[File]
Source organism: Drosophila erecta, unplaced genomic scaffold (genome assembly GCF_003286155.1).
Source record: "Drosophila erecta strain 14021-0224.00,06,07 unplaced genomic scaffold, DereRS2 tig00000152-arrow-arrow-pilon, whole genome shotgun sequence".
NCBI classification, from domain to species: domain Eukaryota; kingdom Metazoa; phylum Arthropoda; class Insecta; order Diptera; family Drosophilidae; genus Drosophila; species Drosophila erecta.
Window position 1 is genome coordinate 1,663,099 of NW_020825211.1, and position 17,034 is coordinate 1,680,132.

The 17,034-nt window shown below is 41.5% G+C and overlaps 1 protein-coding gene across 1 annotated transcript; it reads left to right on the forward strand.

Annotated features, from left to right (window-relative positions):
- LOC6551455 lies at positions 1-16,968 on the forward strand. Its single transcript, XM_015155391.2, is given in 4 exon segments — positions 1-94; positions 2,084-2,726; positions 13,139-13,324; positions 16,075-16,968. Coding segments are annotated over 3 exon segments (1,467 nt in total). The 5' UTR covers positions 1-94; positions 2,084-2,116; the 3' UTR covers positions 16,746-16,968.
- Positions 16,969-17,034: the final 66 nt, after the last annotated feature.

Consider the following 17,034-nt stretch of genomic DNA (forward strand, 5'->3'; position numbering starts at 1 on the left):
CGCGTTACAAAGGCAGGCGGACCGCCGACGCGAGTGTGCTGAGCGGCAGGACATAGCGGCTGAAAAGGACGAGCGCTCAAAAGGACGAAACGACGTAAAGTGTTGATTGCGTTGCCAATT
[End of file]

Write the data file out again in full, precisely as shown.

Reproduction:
Source organism: Drosophila erecta, unplaced genomic scaffold (genome assembly GCF_003286155.1).
Source record: "Drosophila erecta strain 14021-0224.00,06,07 unplaced genomic scaffold, DereRS2 tig00000152-arrow-arrow-pilon, whole genome shotgun sequence".
NCBI classification, from domain to species: domain Eukaryota; kingdom Metazoa; phylum Arthropoda; class Insecta; order Diptera; family Drosophilidae; genus Drosophila; species Drosophila erecta.
Window position 1 is genome coordinate 1,663,099 of NW_020825211.1, and position 17,034 is coordinate 1,680,132.

The 17,034-nt window shown below is 41.5% G+C and overlaps 1 protein-coding gene across 1 annotated transcript; it reads left to right on the forward strand.

Annotated features, from left to right (window-relative positions):
- LOC6551455 lies at positions 1-16,968 on the forward strand. Its single transcript, XM_015155391.2, is given in 4 exon segments — positions 1-94; positions 2,084-2,726; positions 13,139-13,324; positions 16,075-16,968. Coding segments are annotated over 3 exon segments (1,467 nt in total). The 5' UTR covers positions 1-94; positions 2,084-2,116; the 3' UTR covers positions 16,746-16,968.
- Positions 16,969-17,034: the final 66 nt, after the last annotated feature.

Consider the following 17,034-nt stretch of genomic DNA (forward strand, 5'->3'; position numbering starts at 1 on the left):
CGCGTTACAAAGGCAGGCGGACCGCCGACGCGAGTGTGCTGAGCGGCAGGACATAGCGGCTGAAAAGGACGAGCGCTCAAAAGGACGAAACGACGTAAAGTGTTGATTGCGTTGCCAATT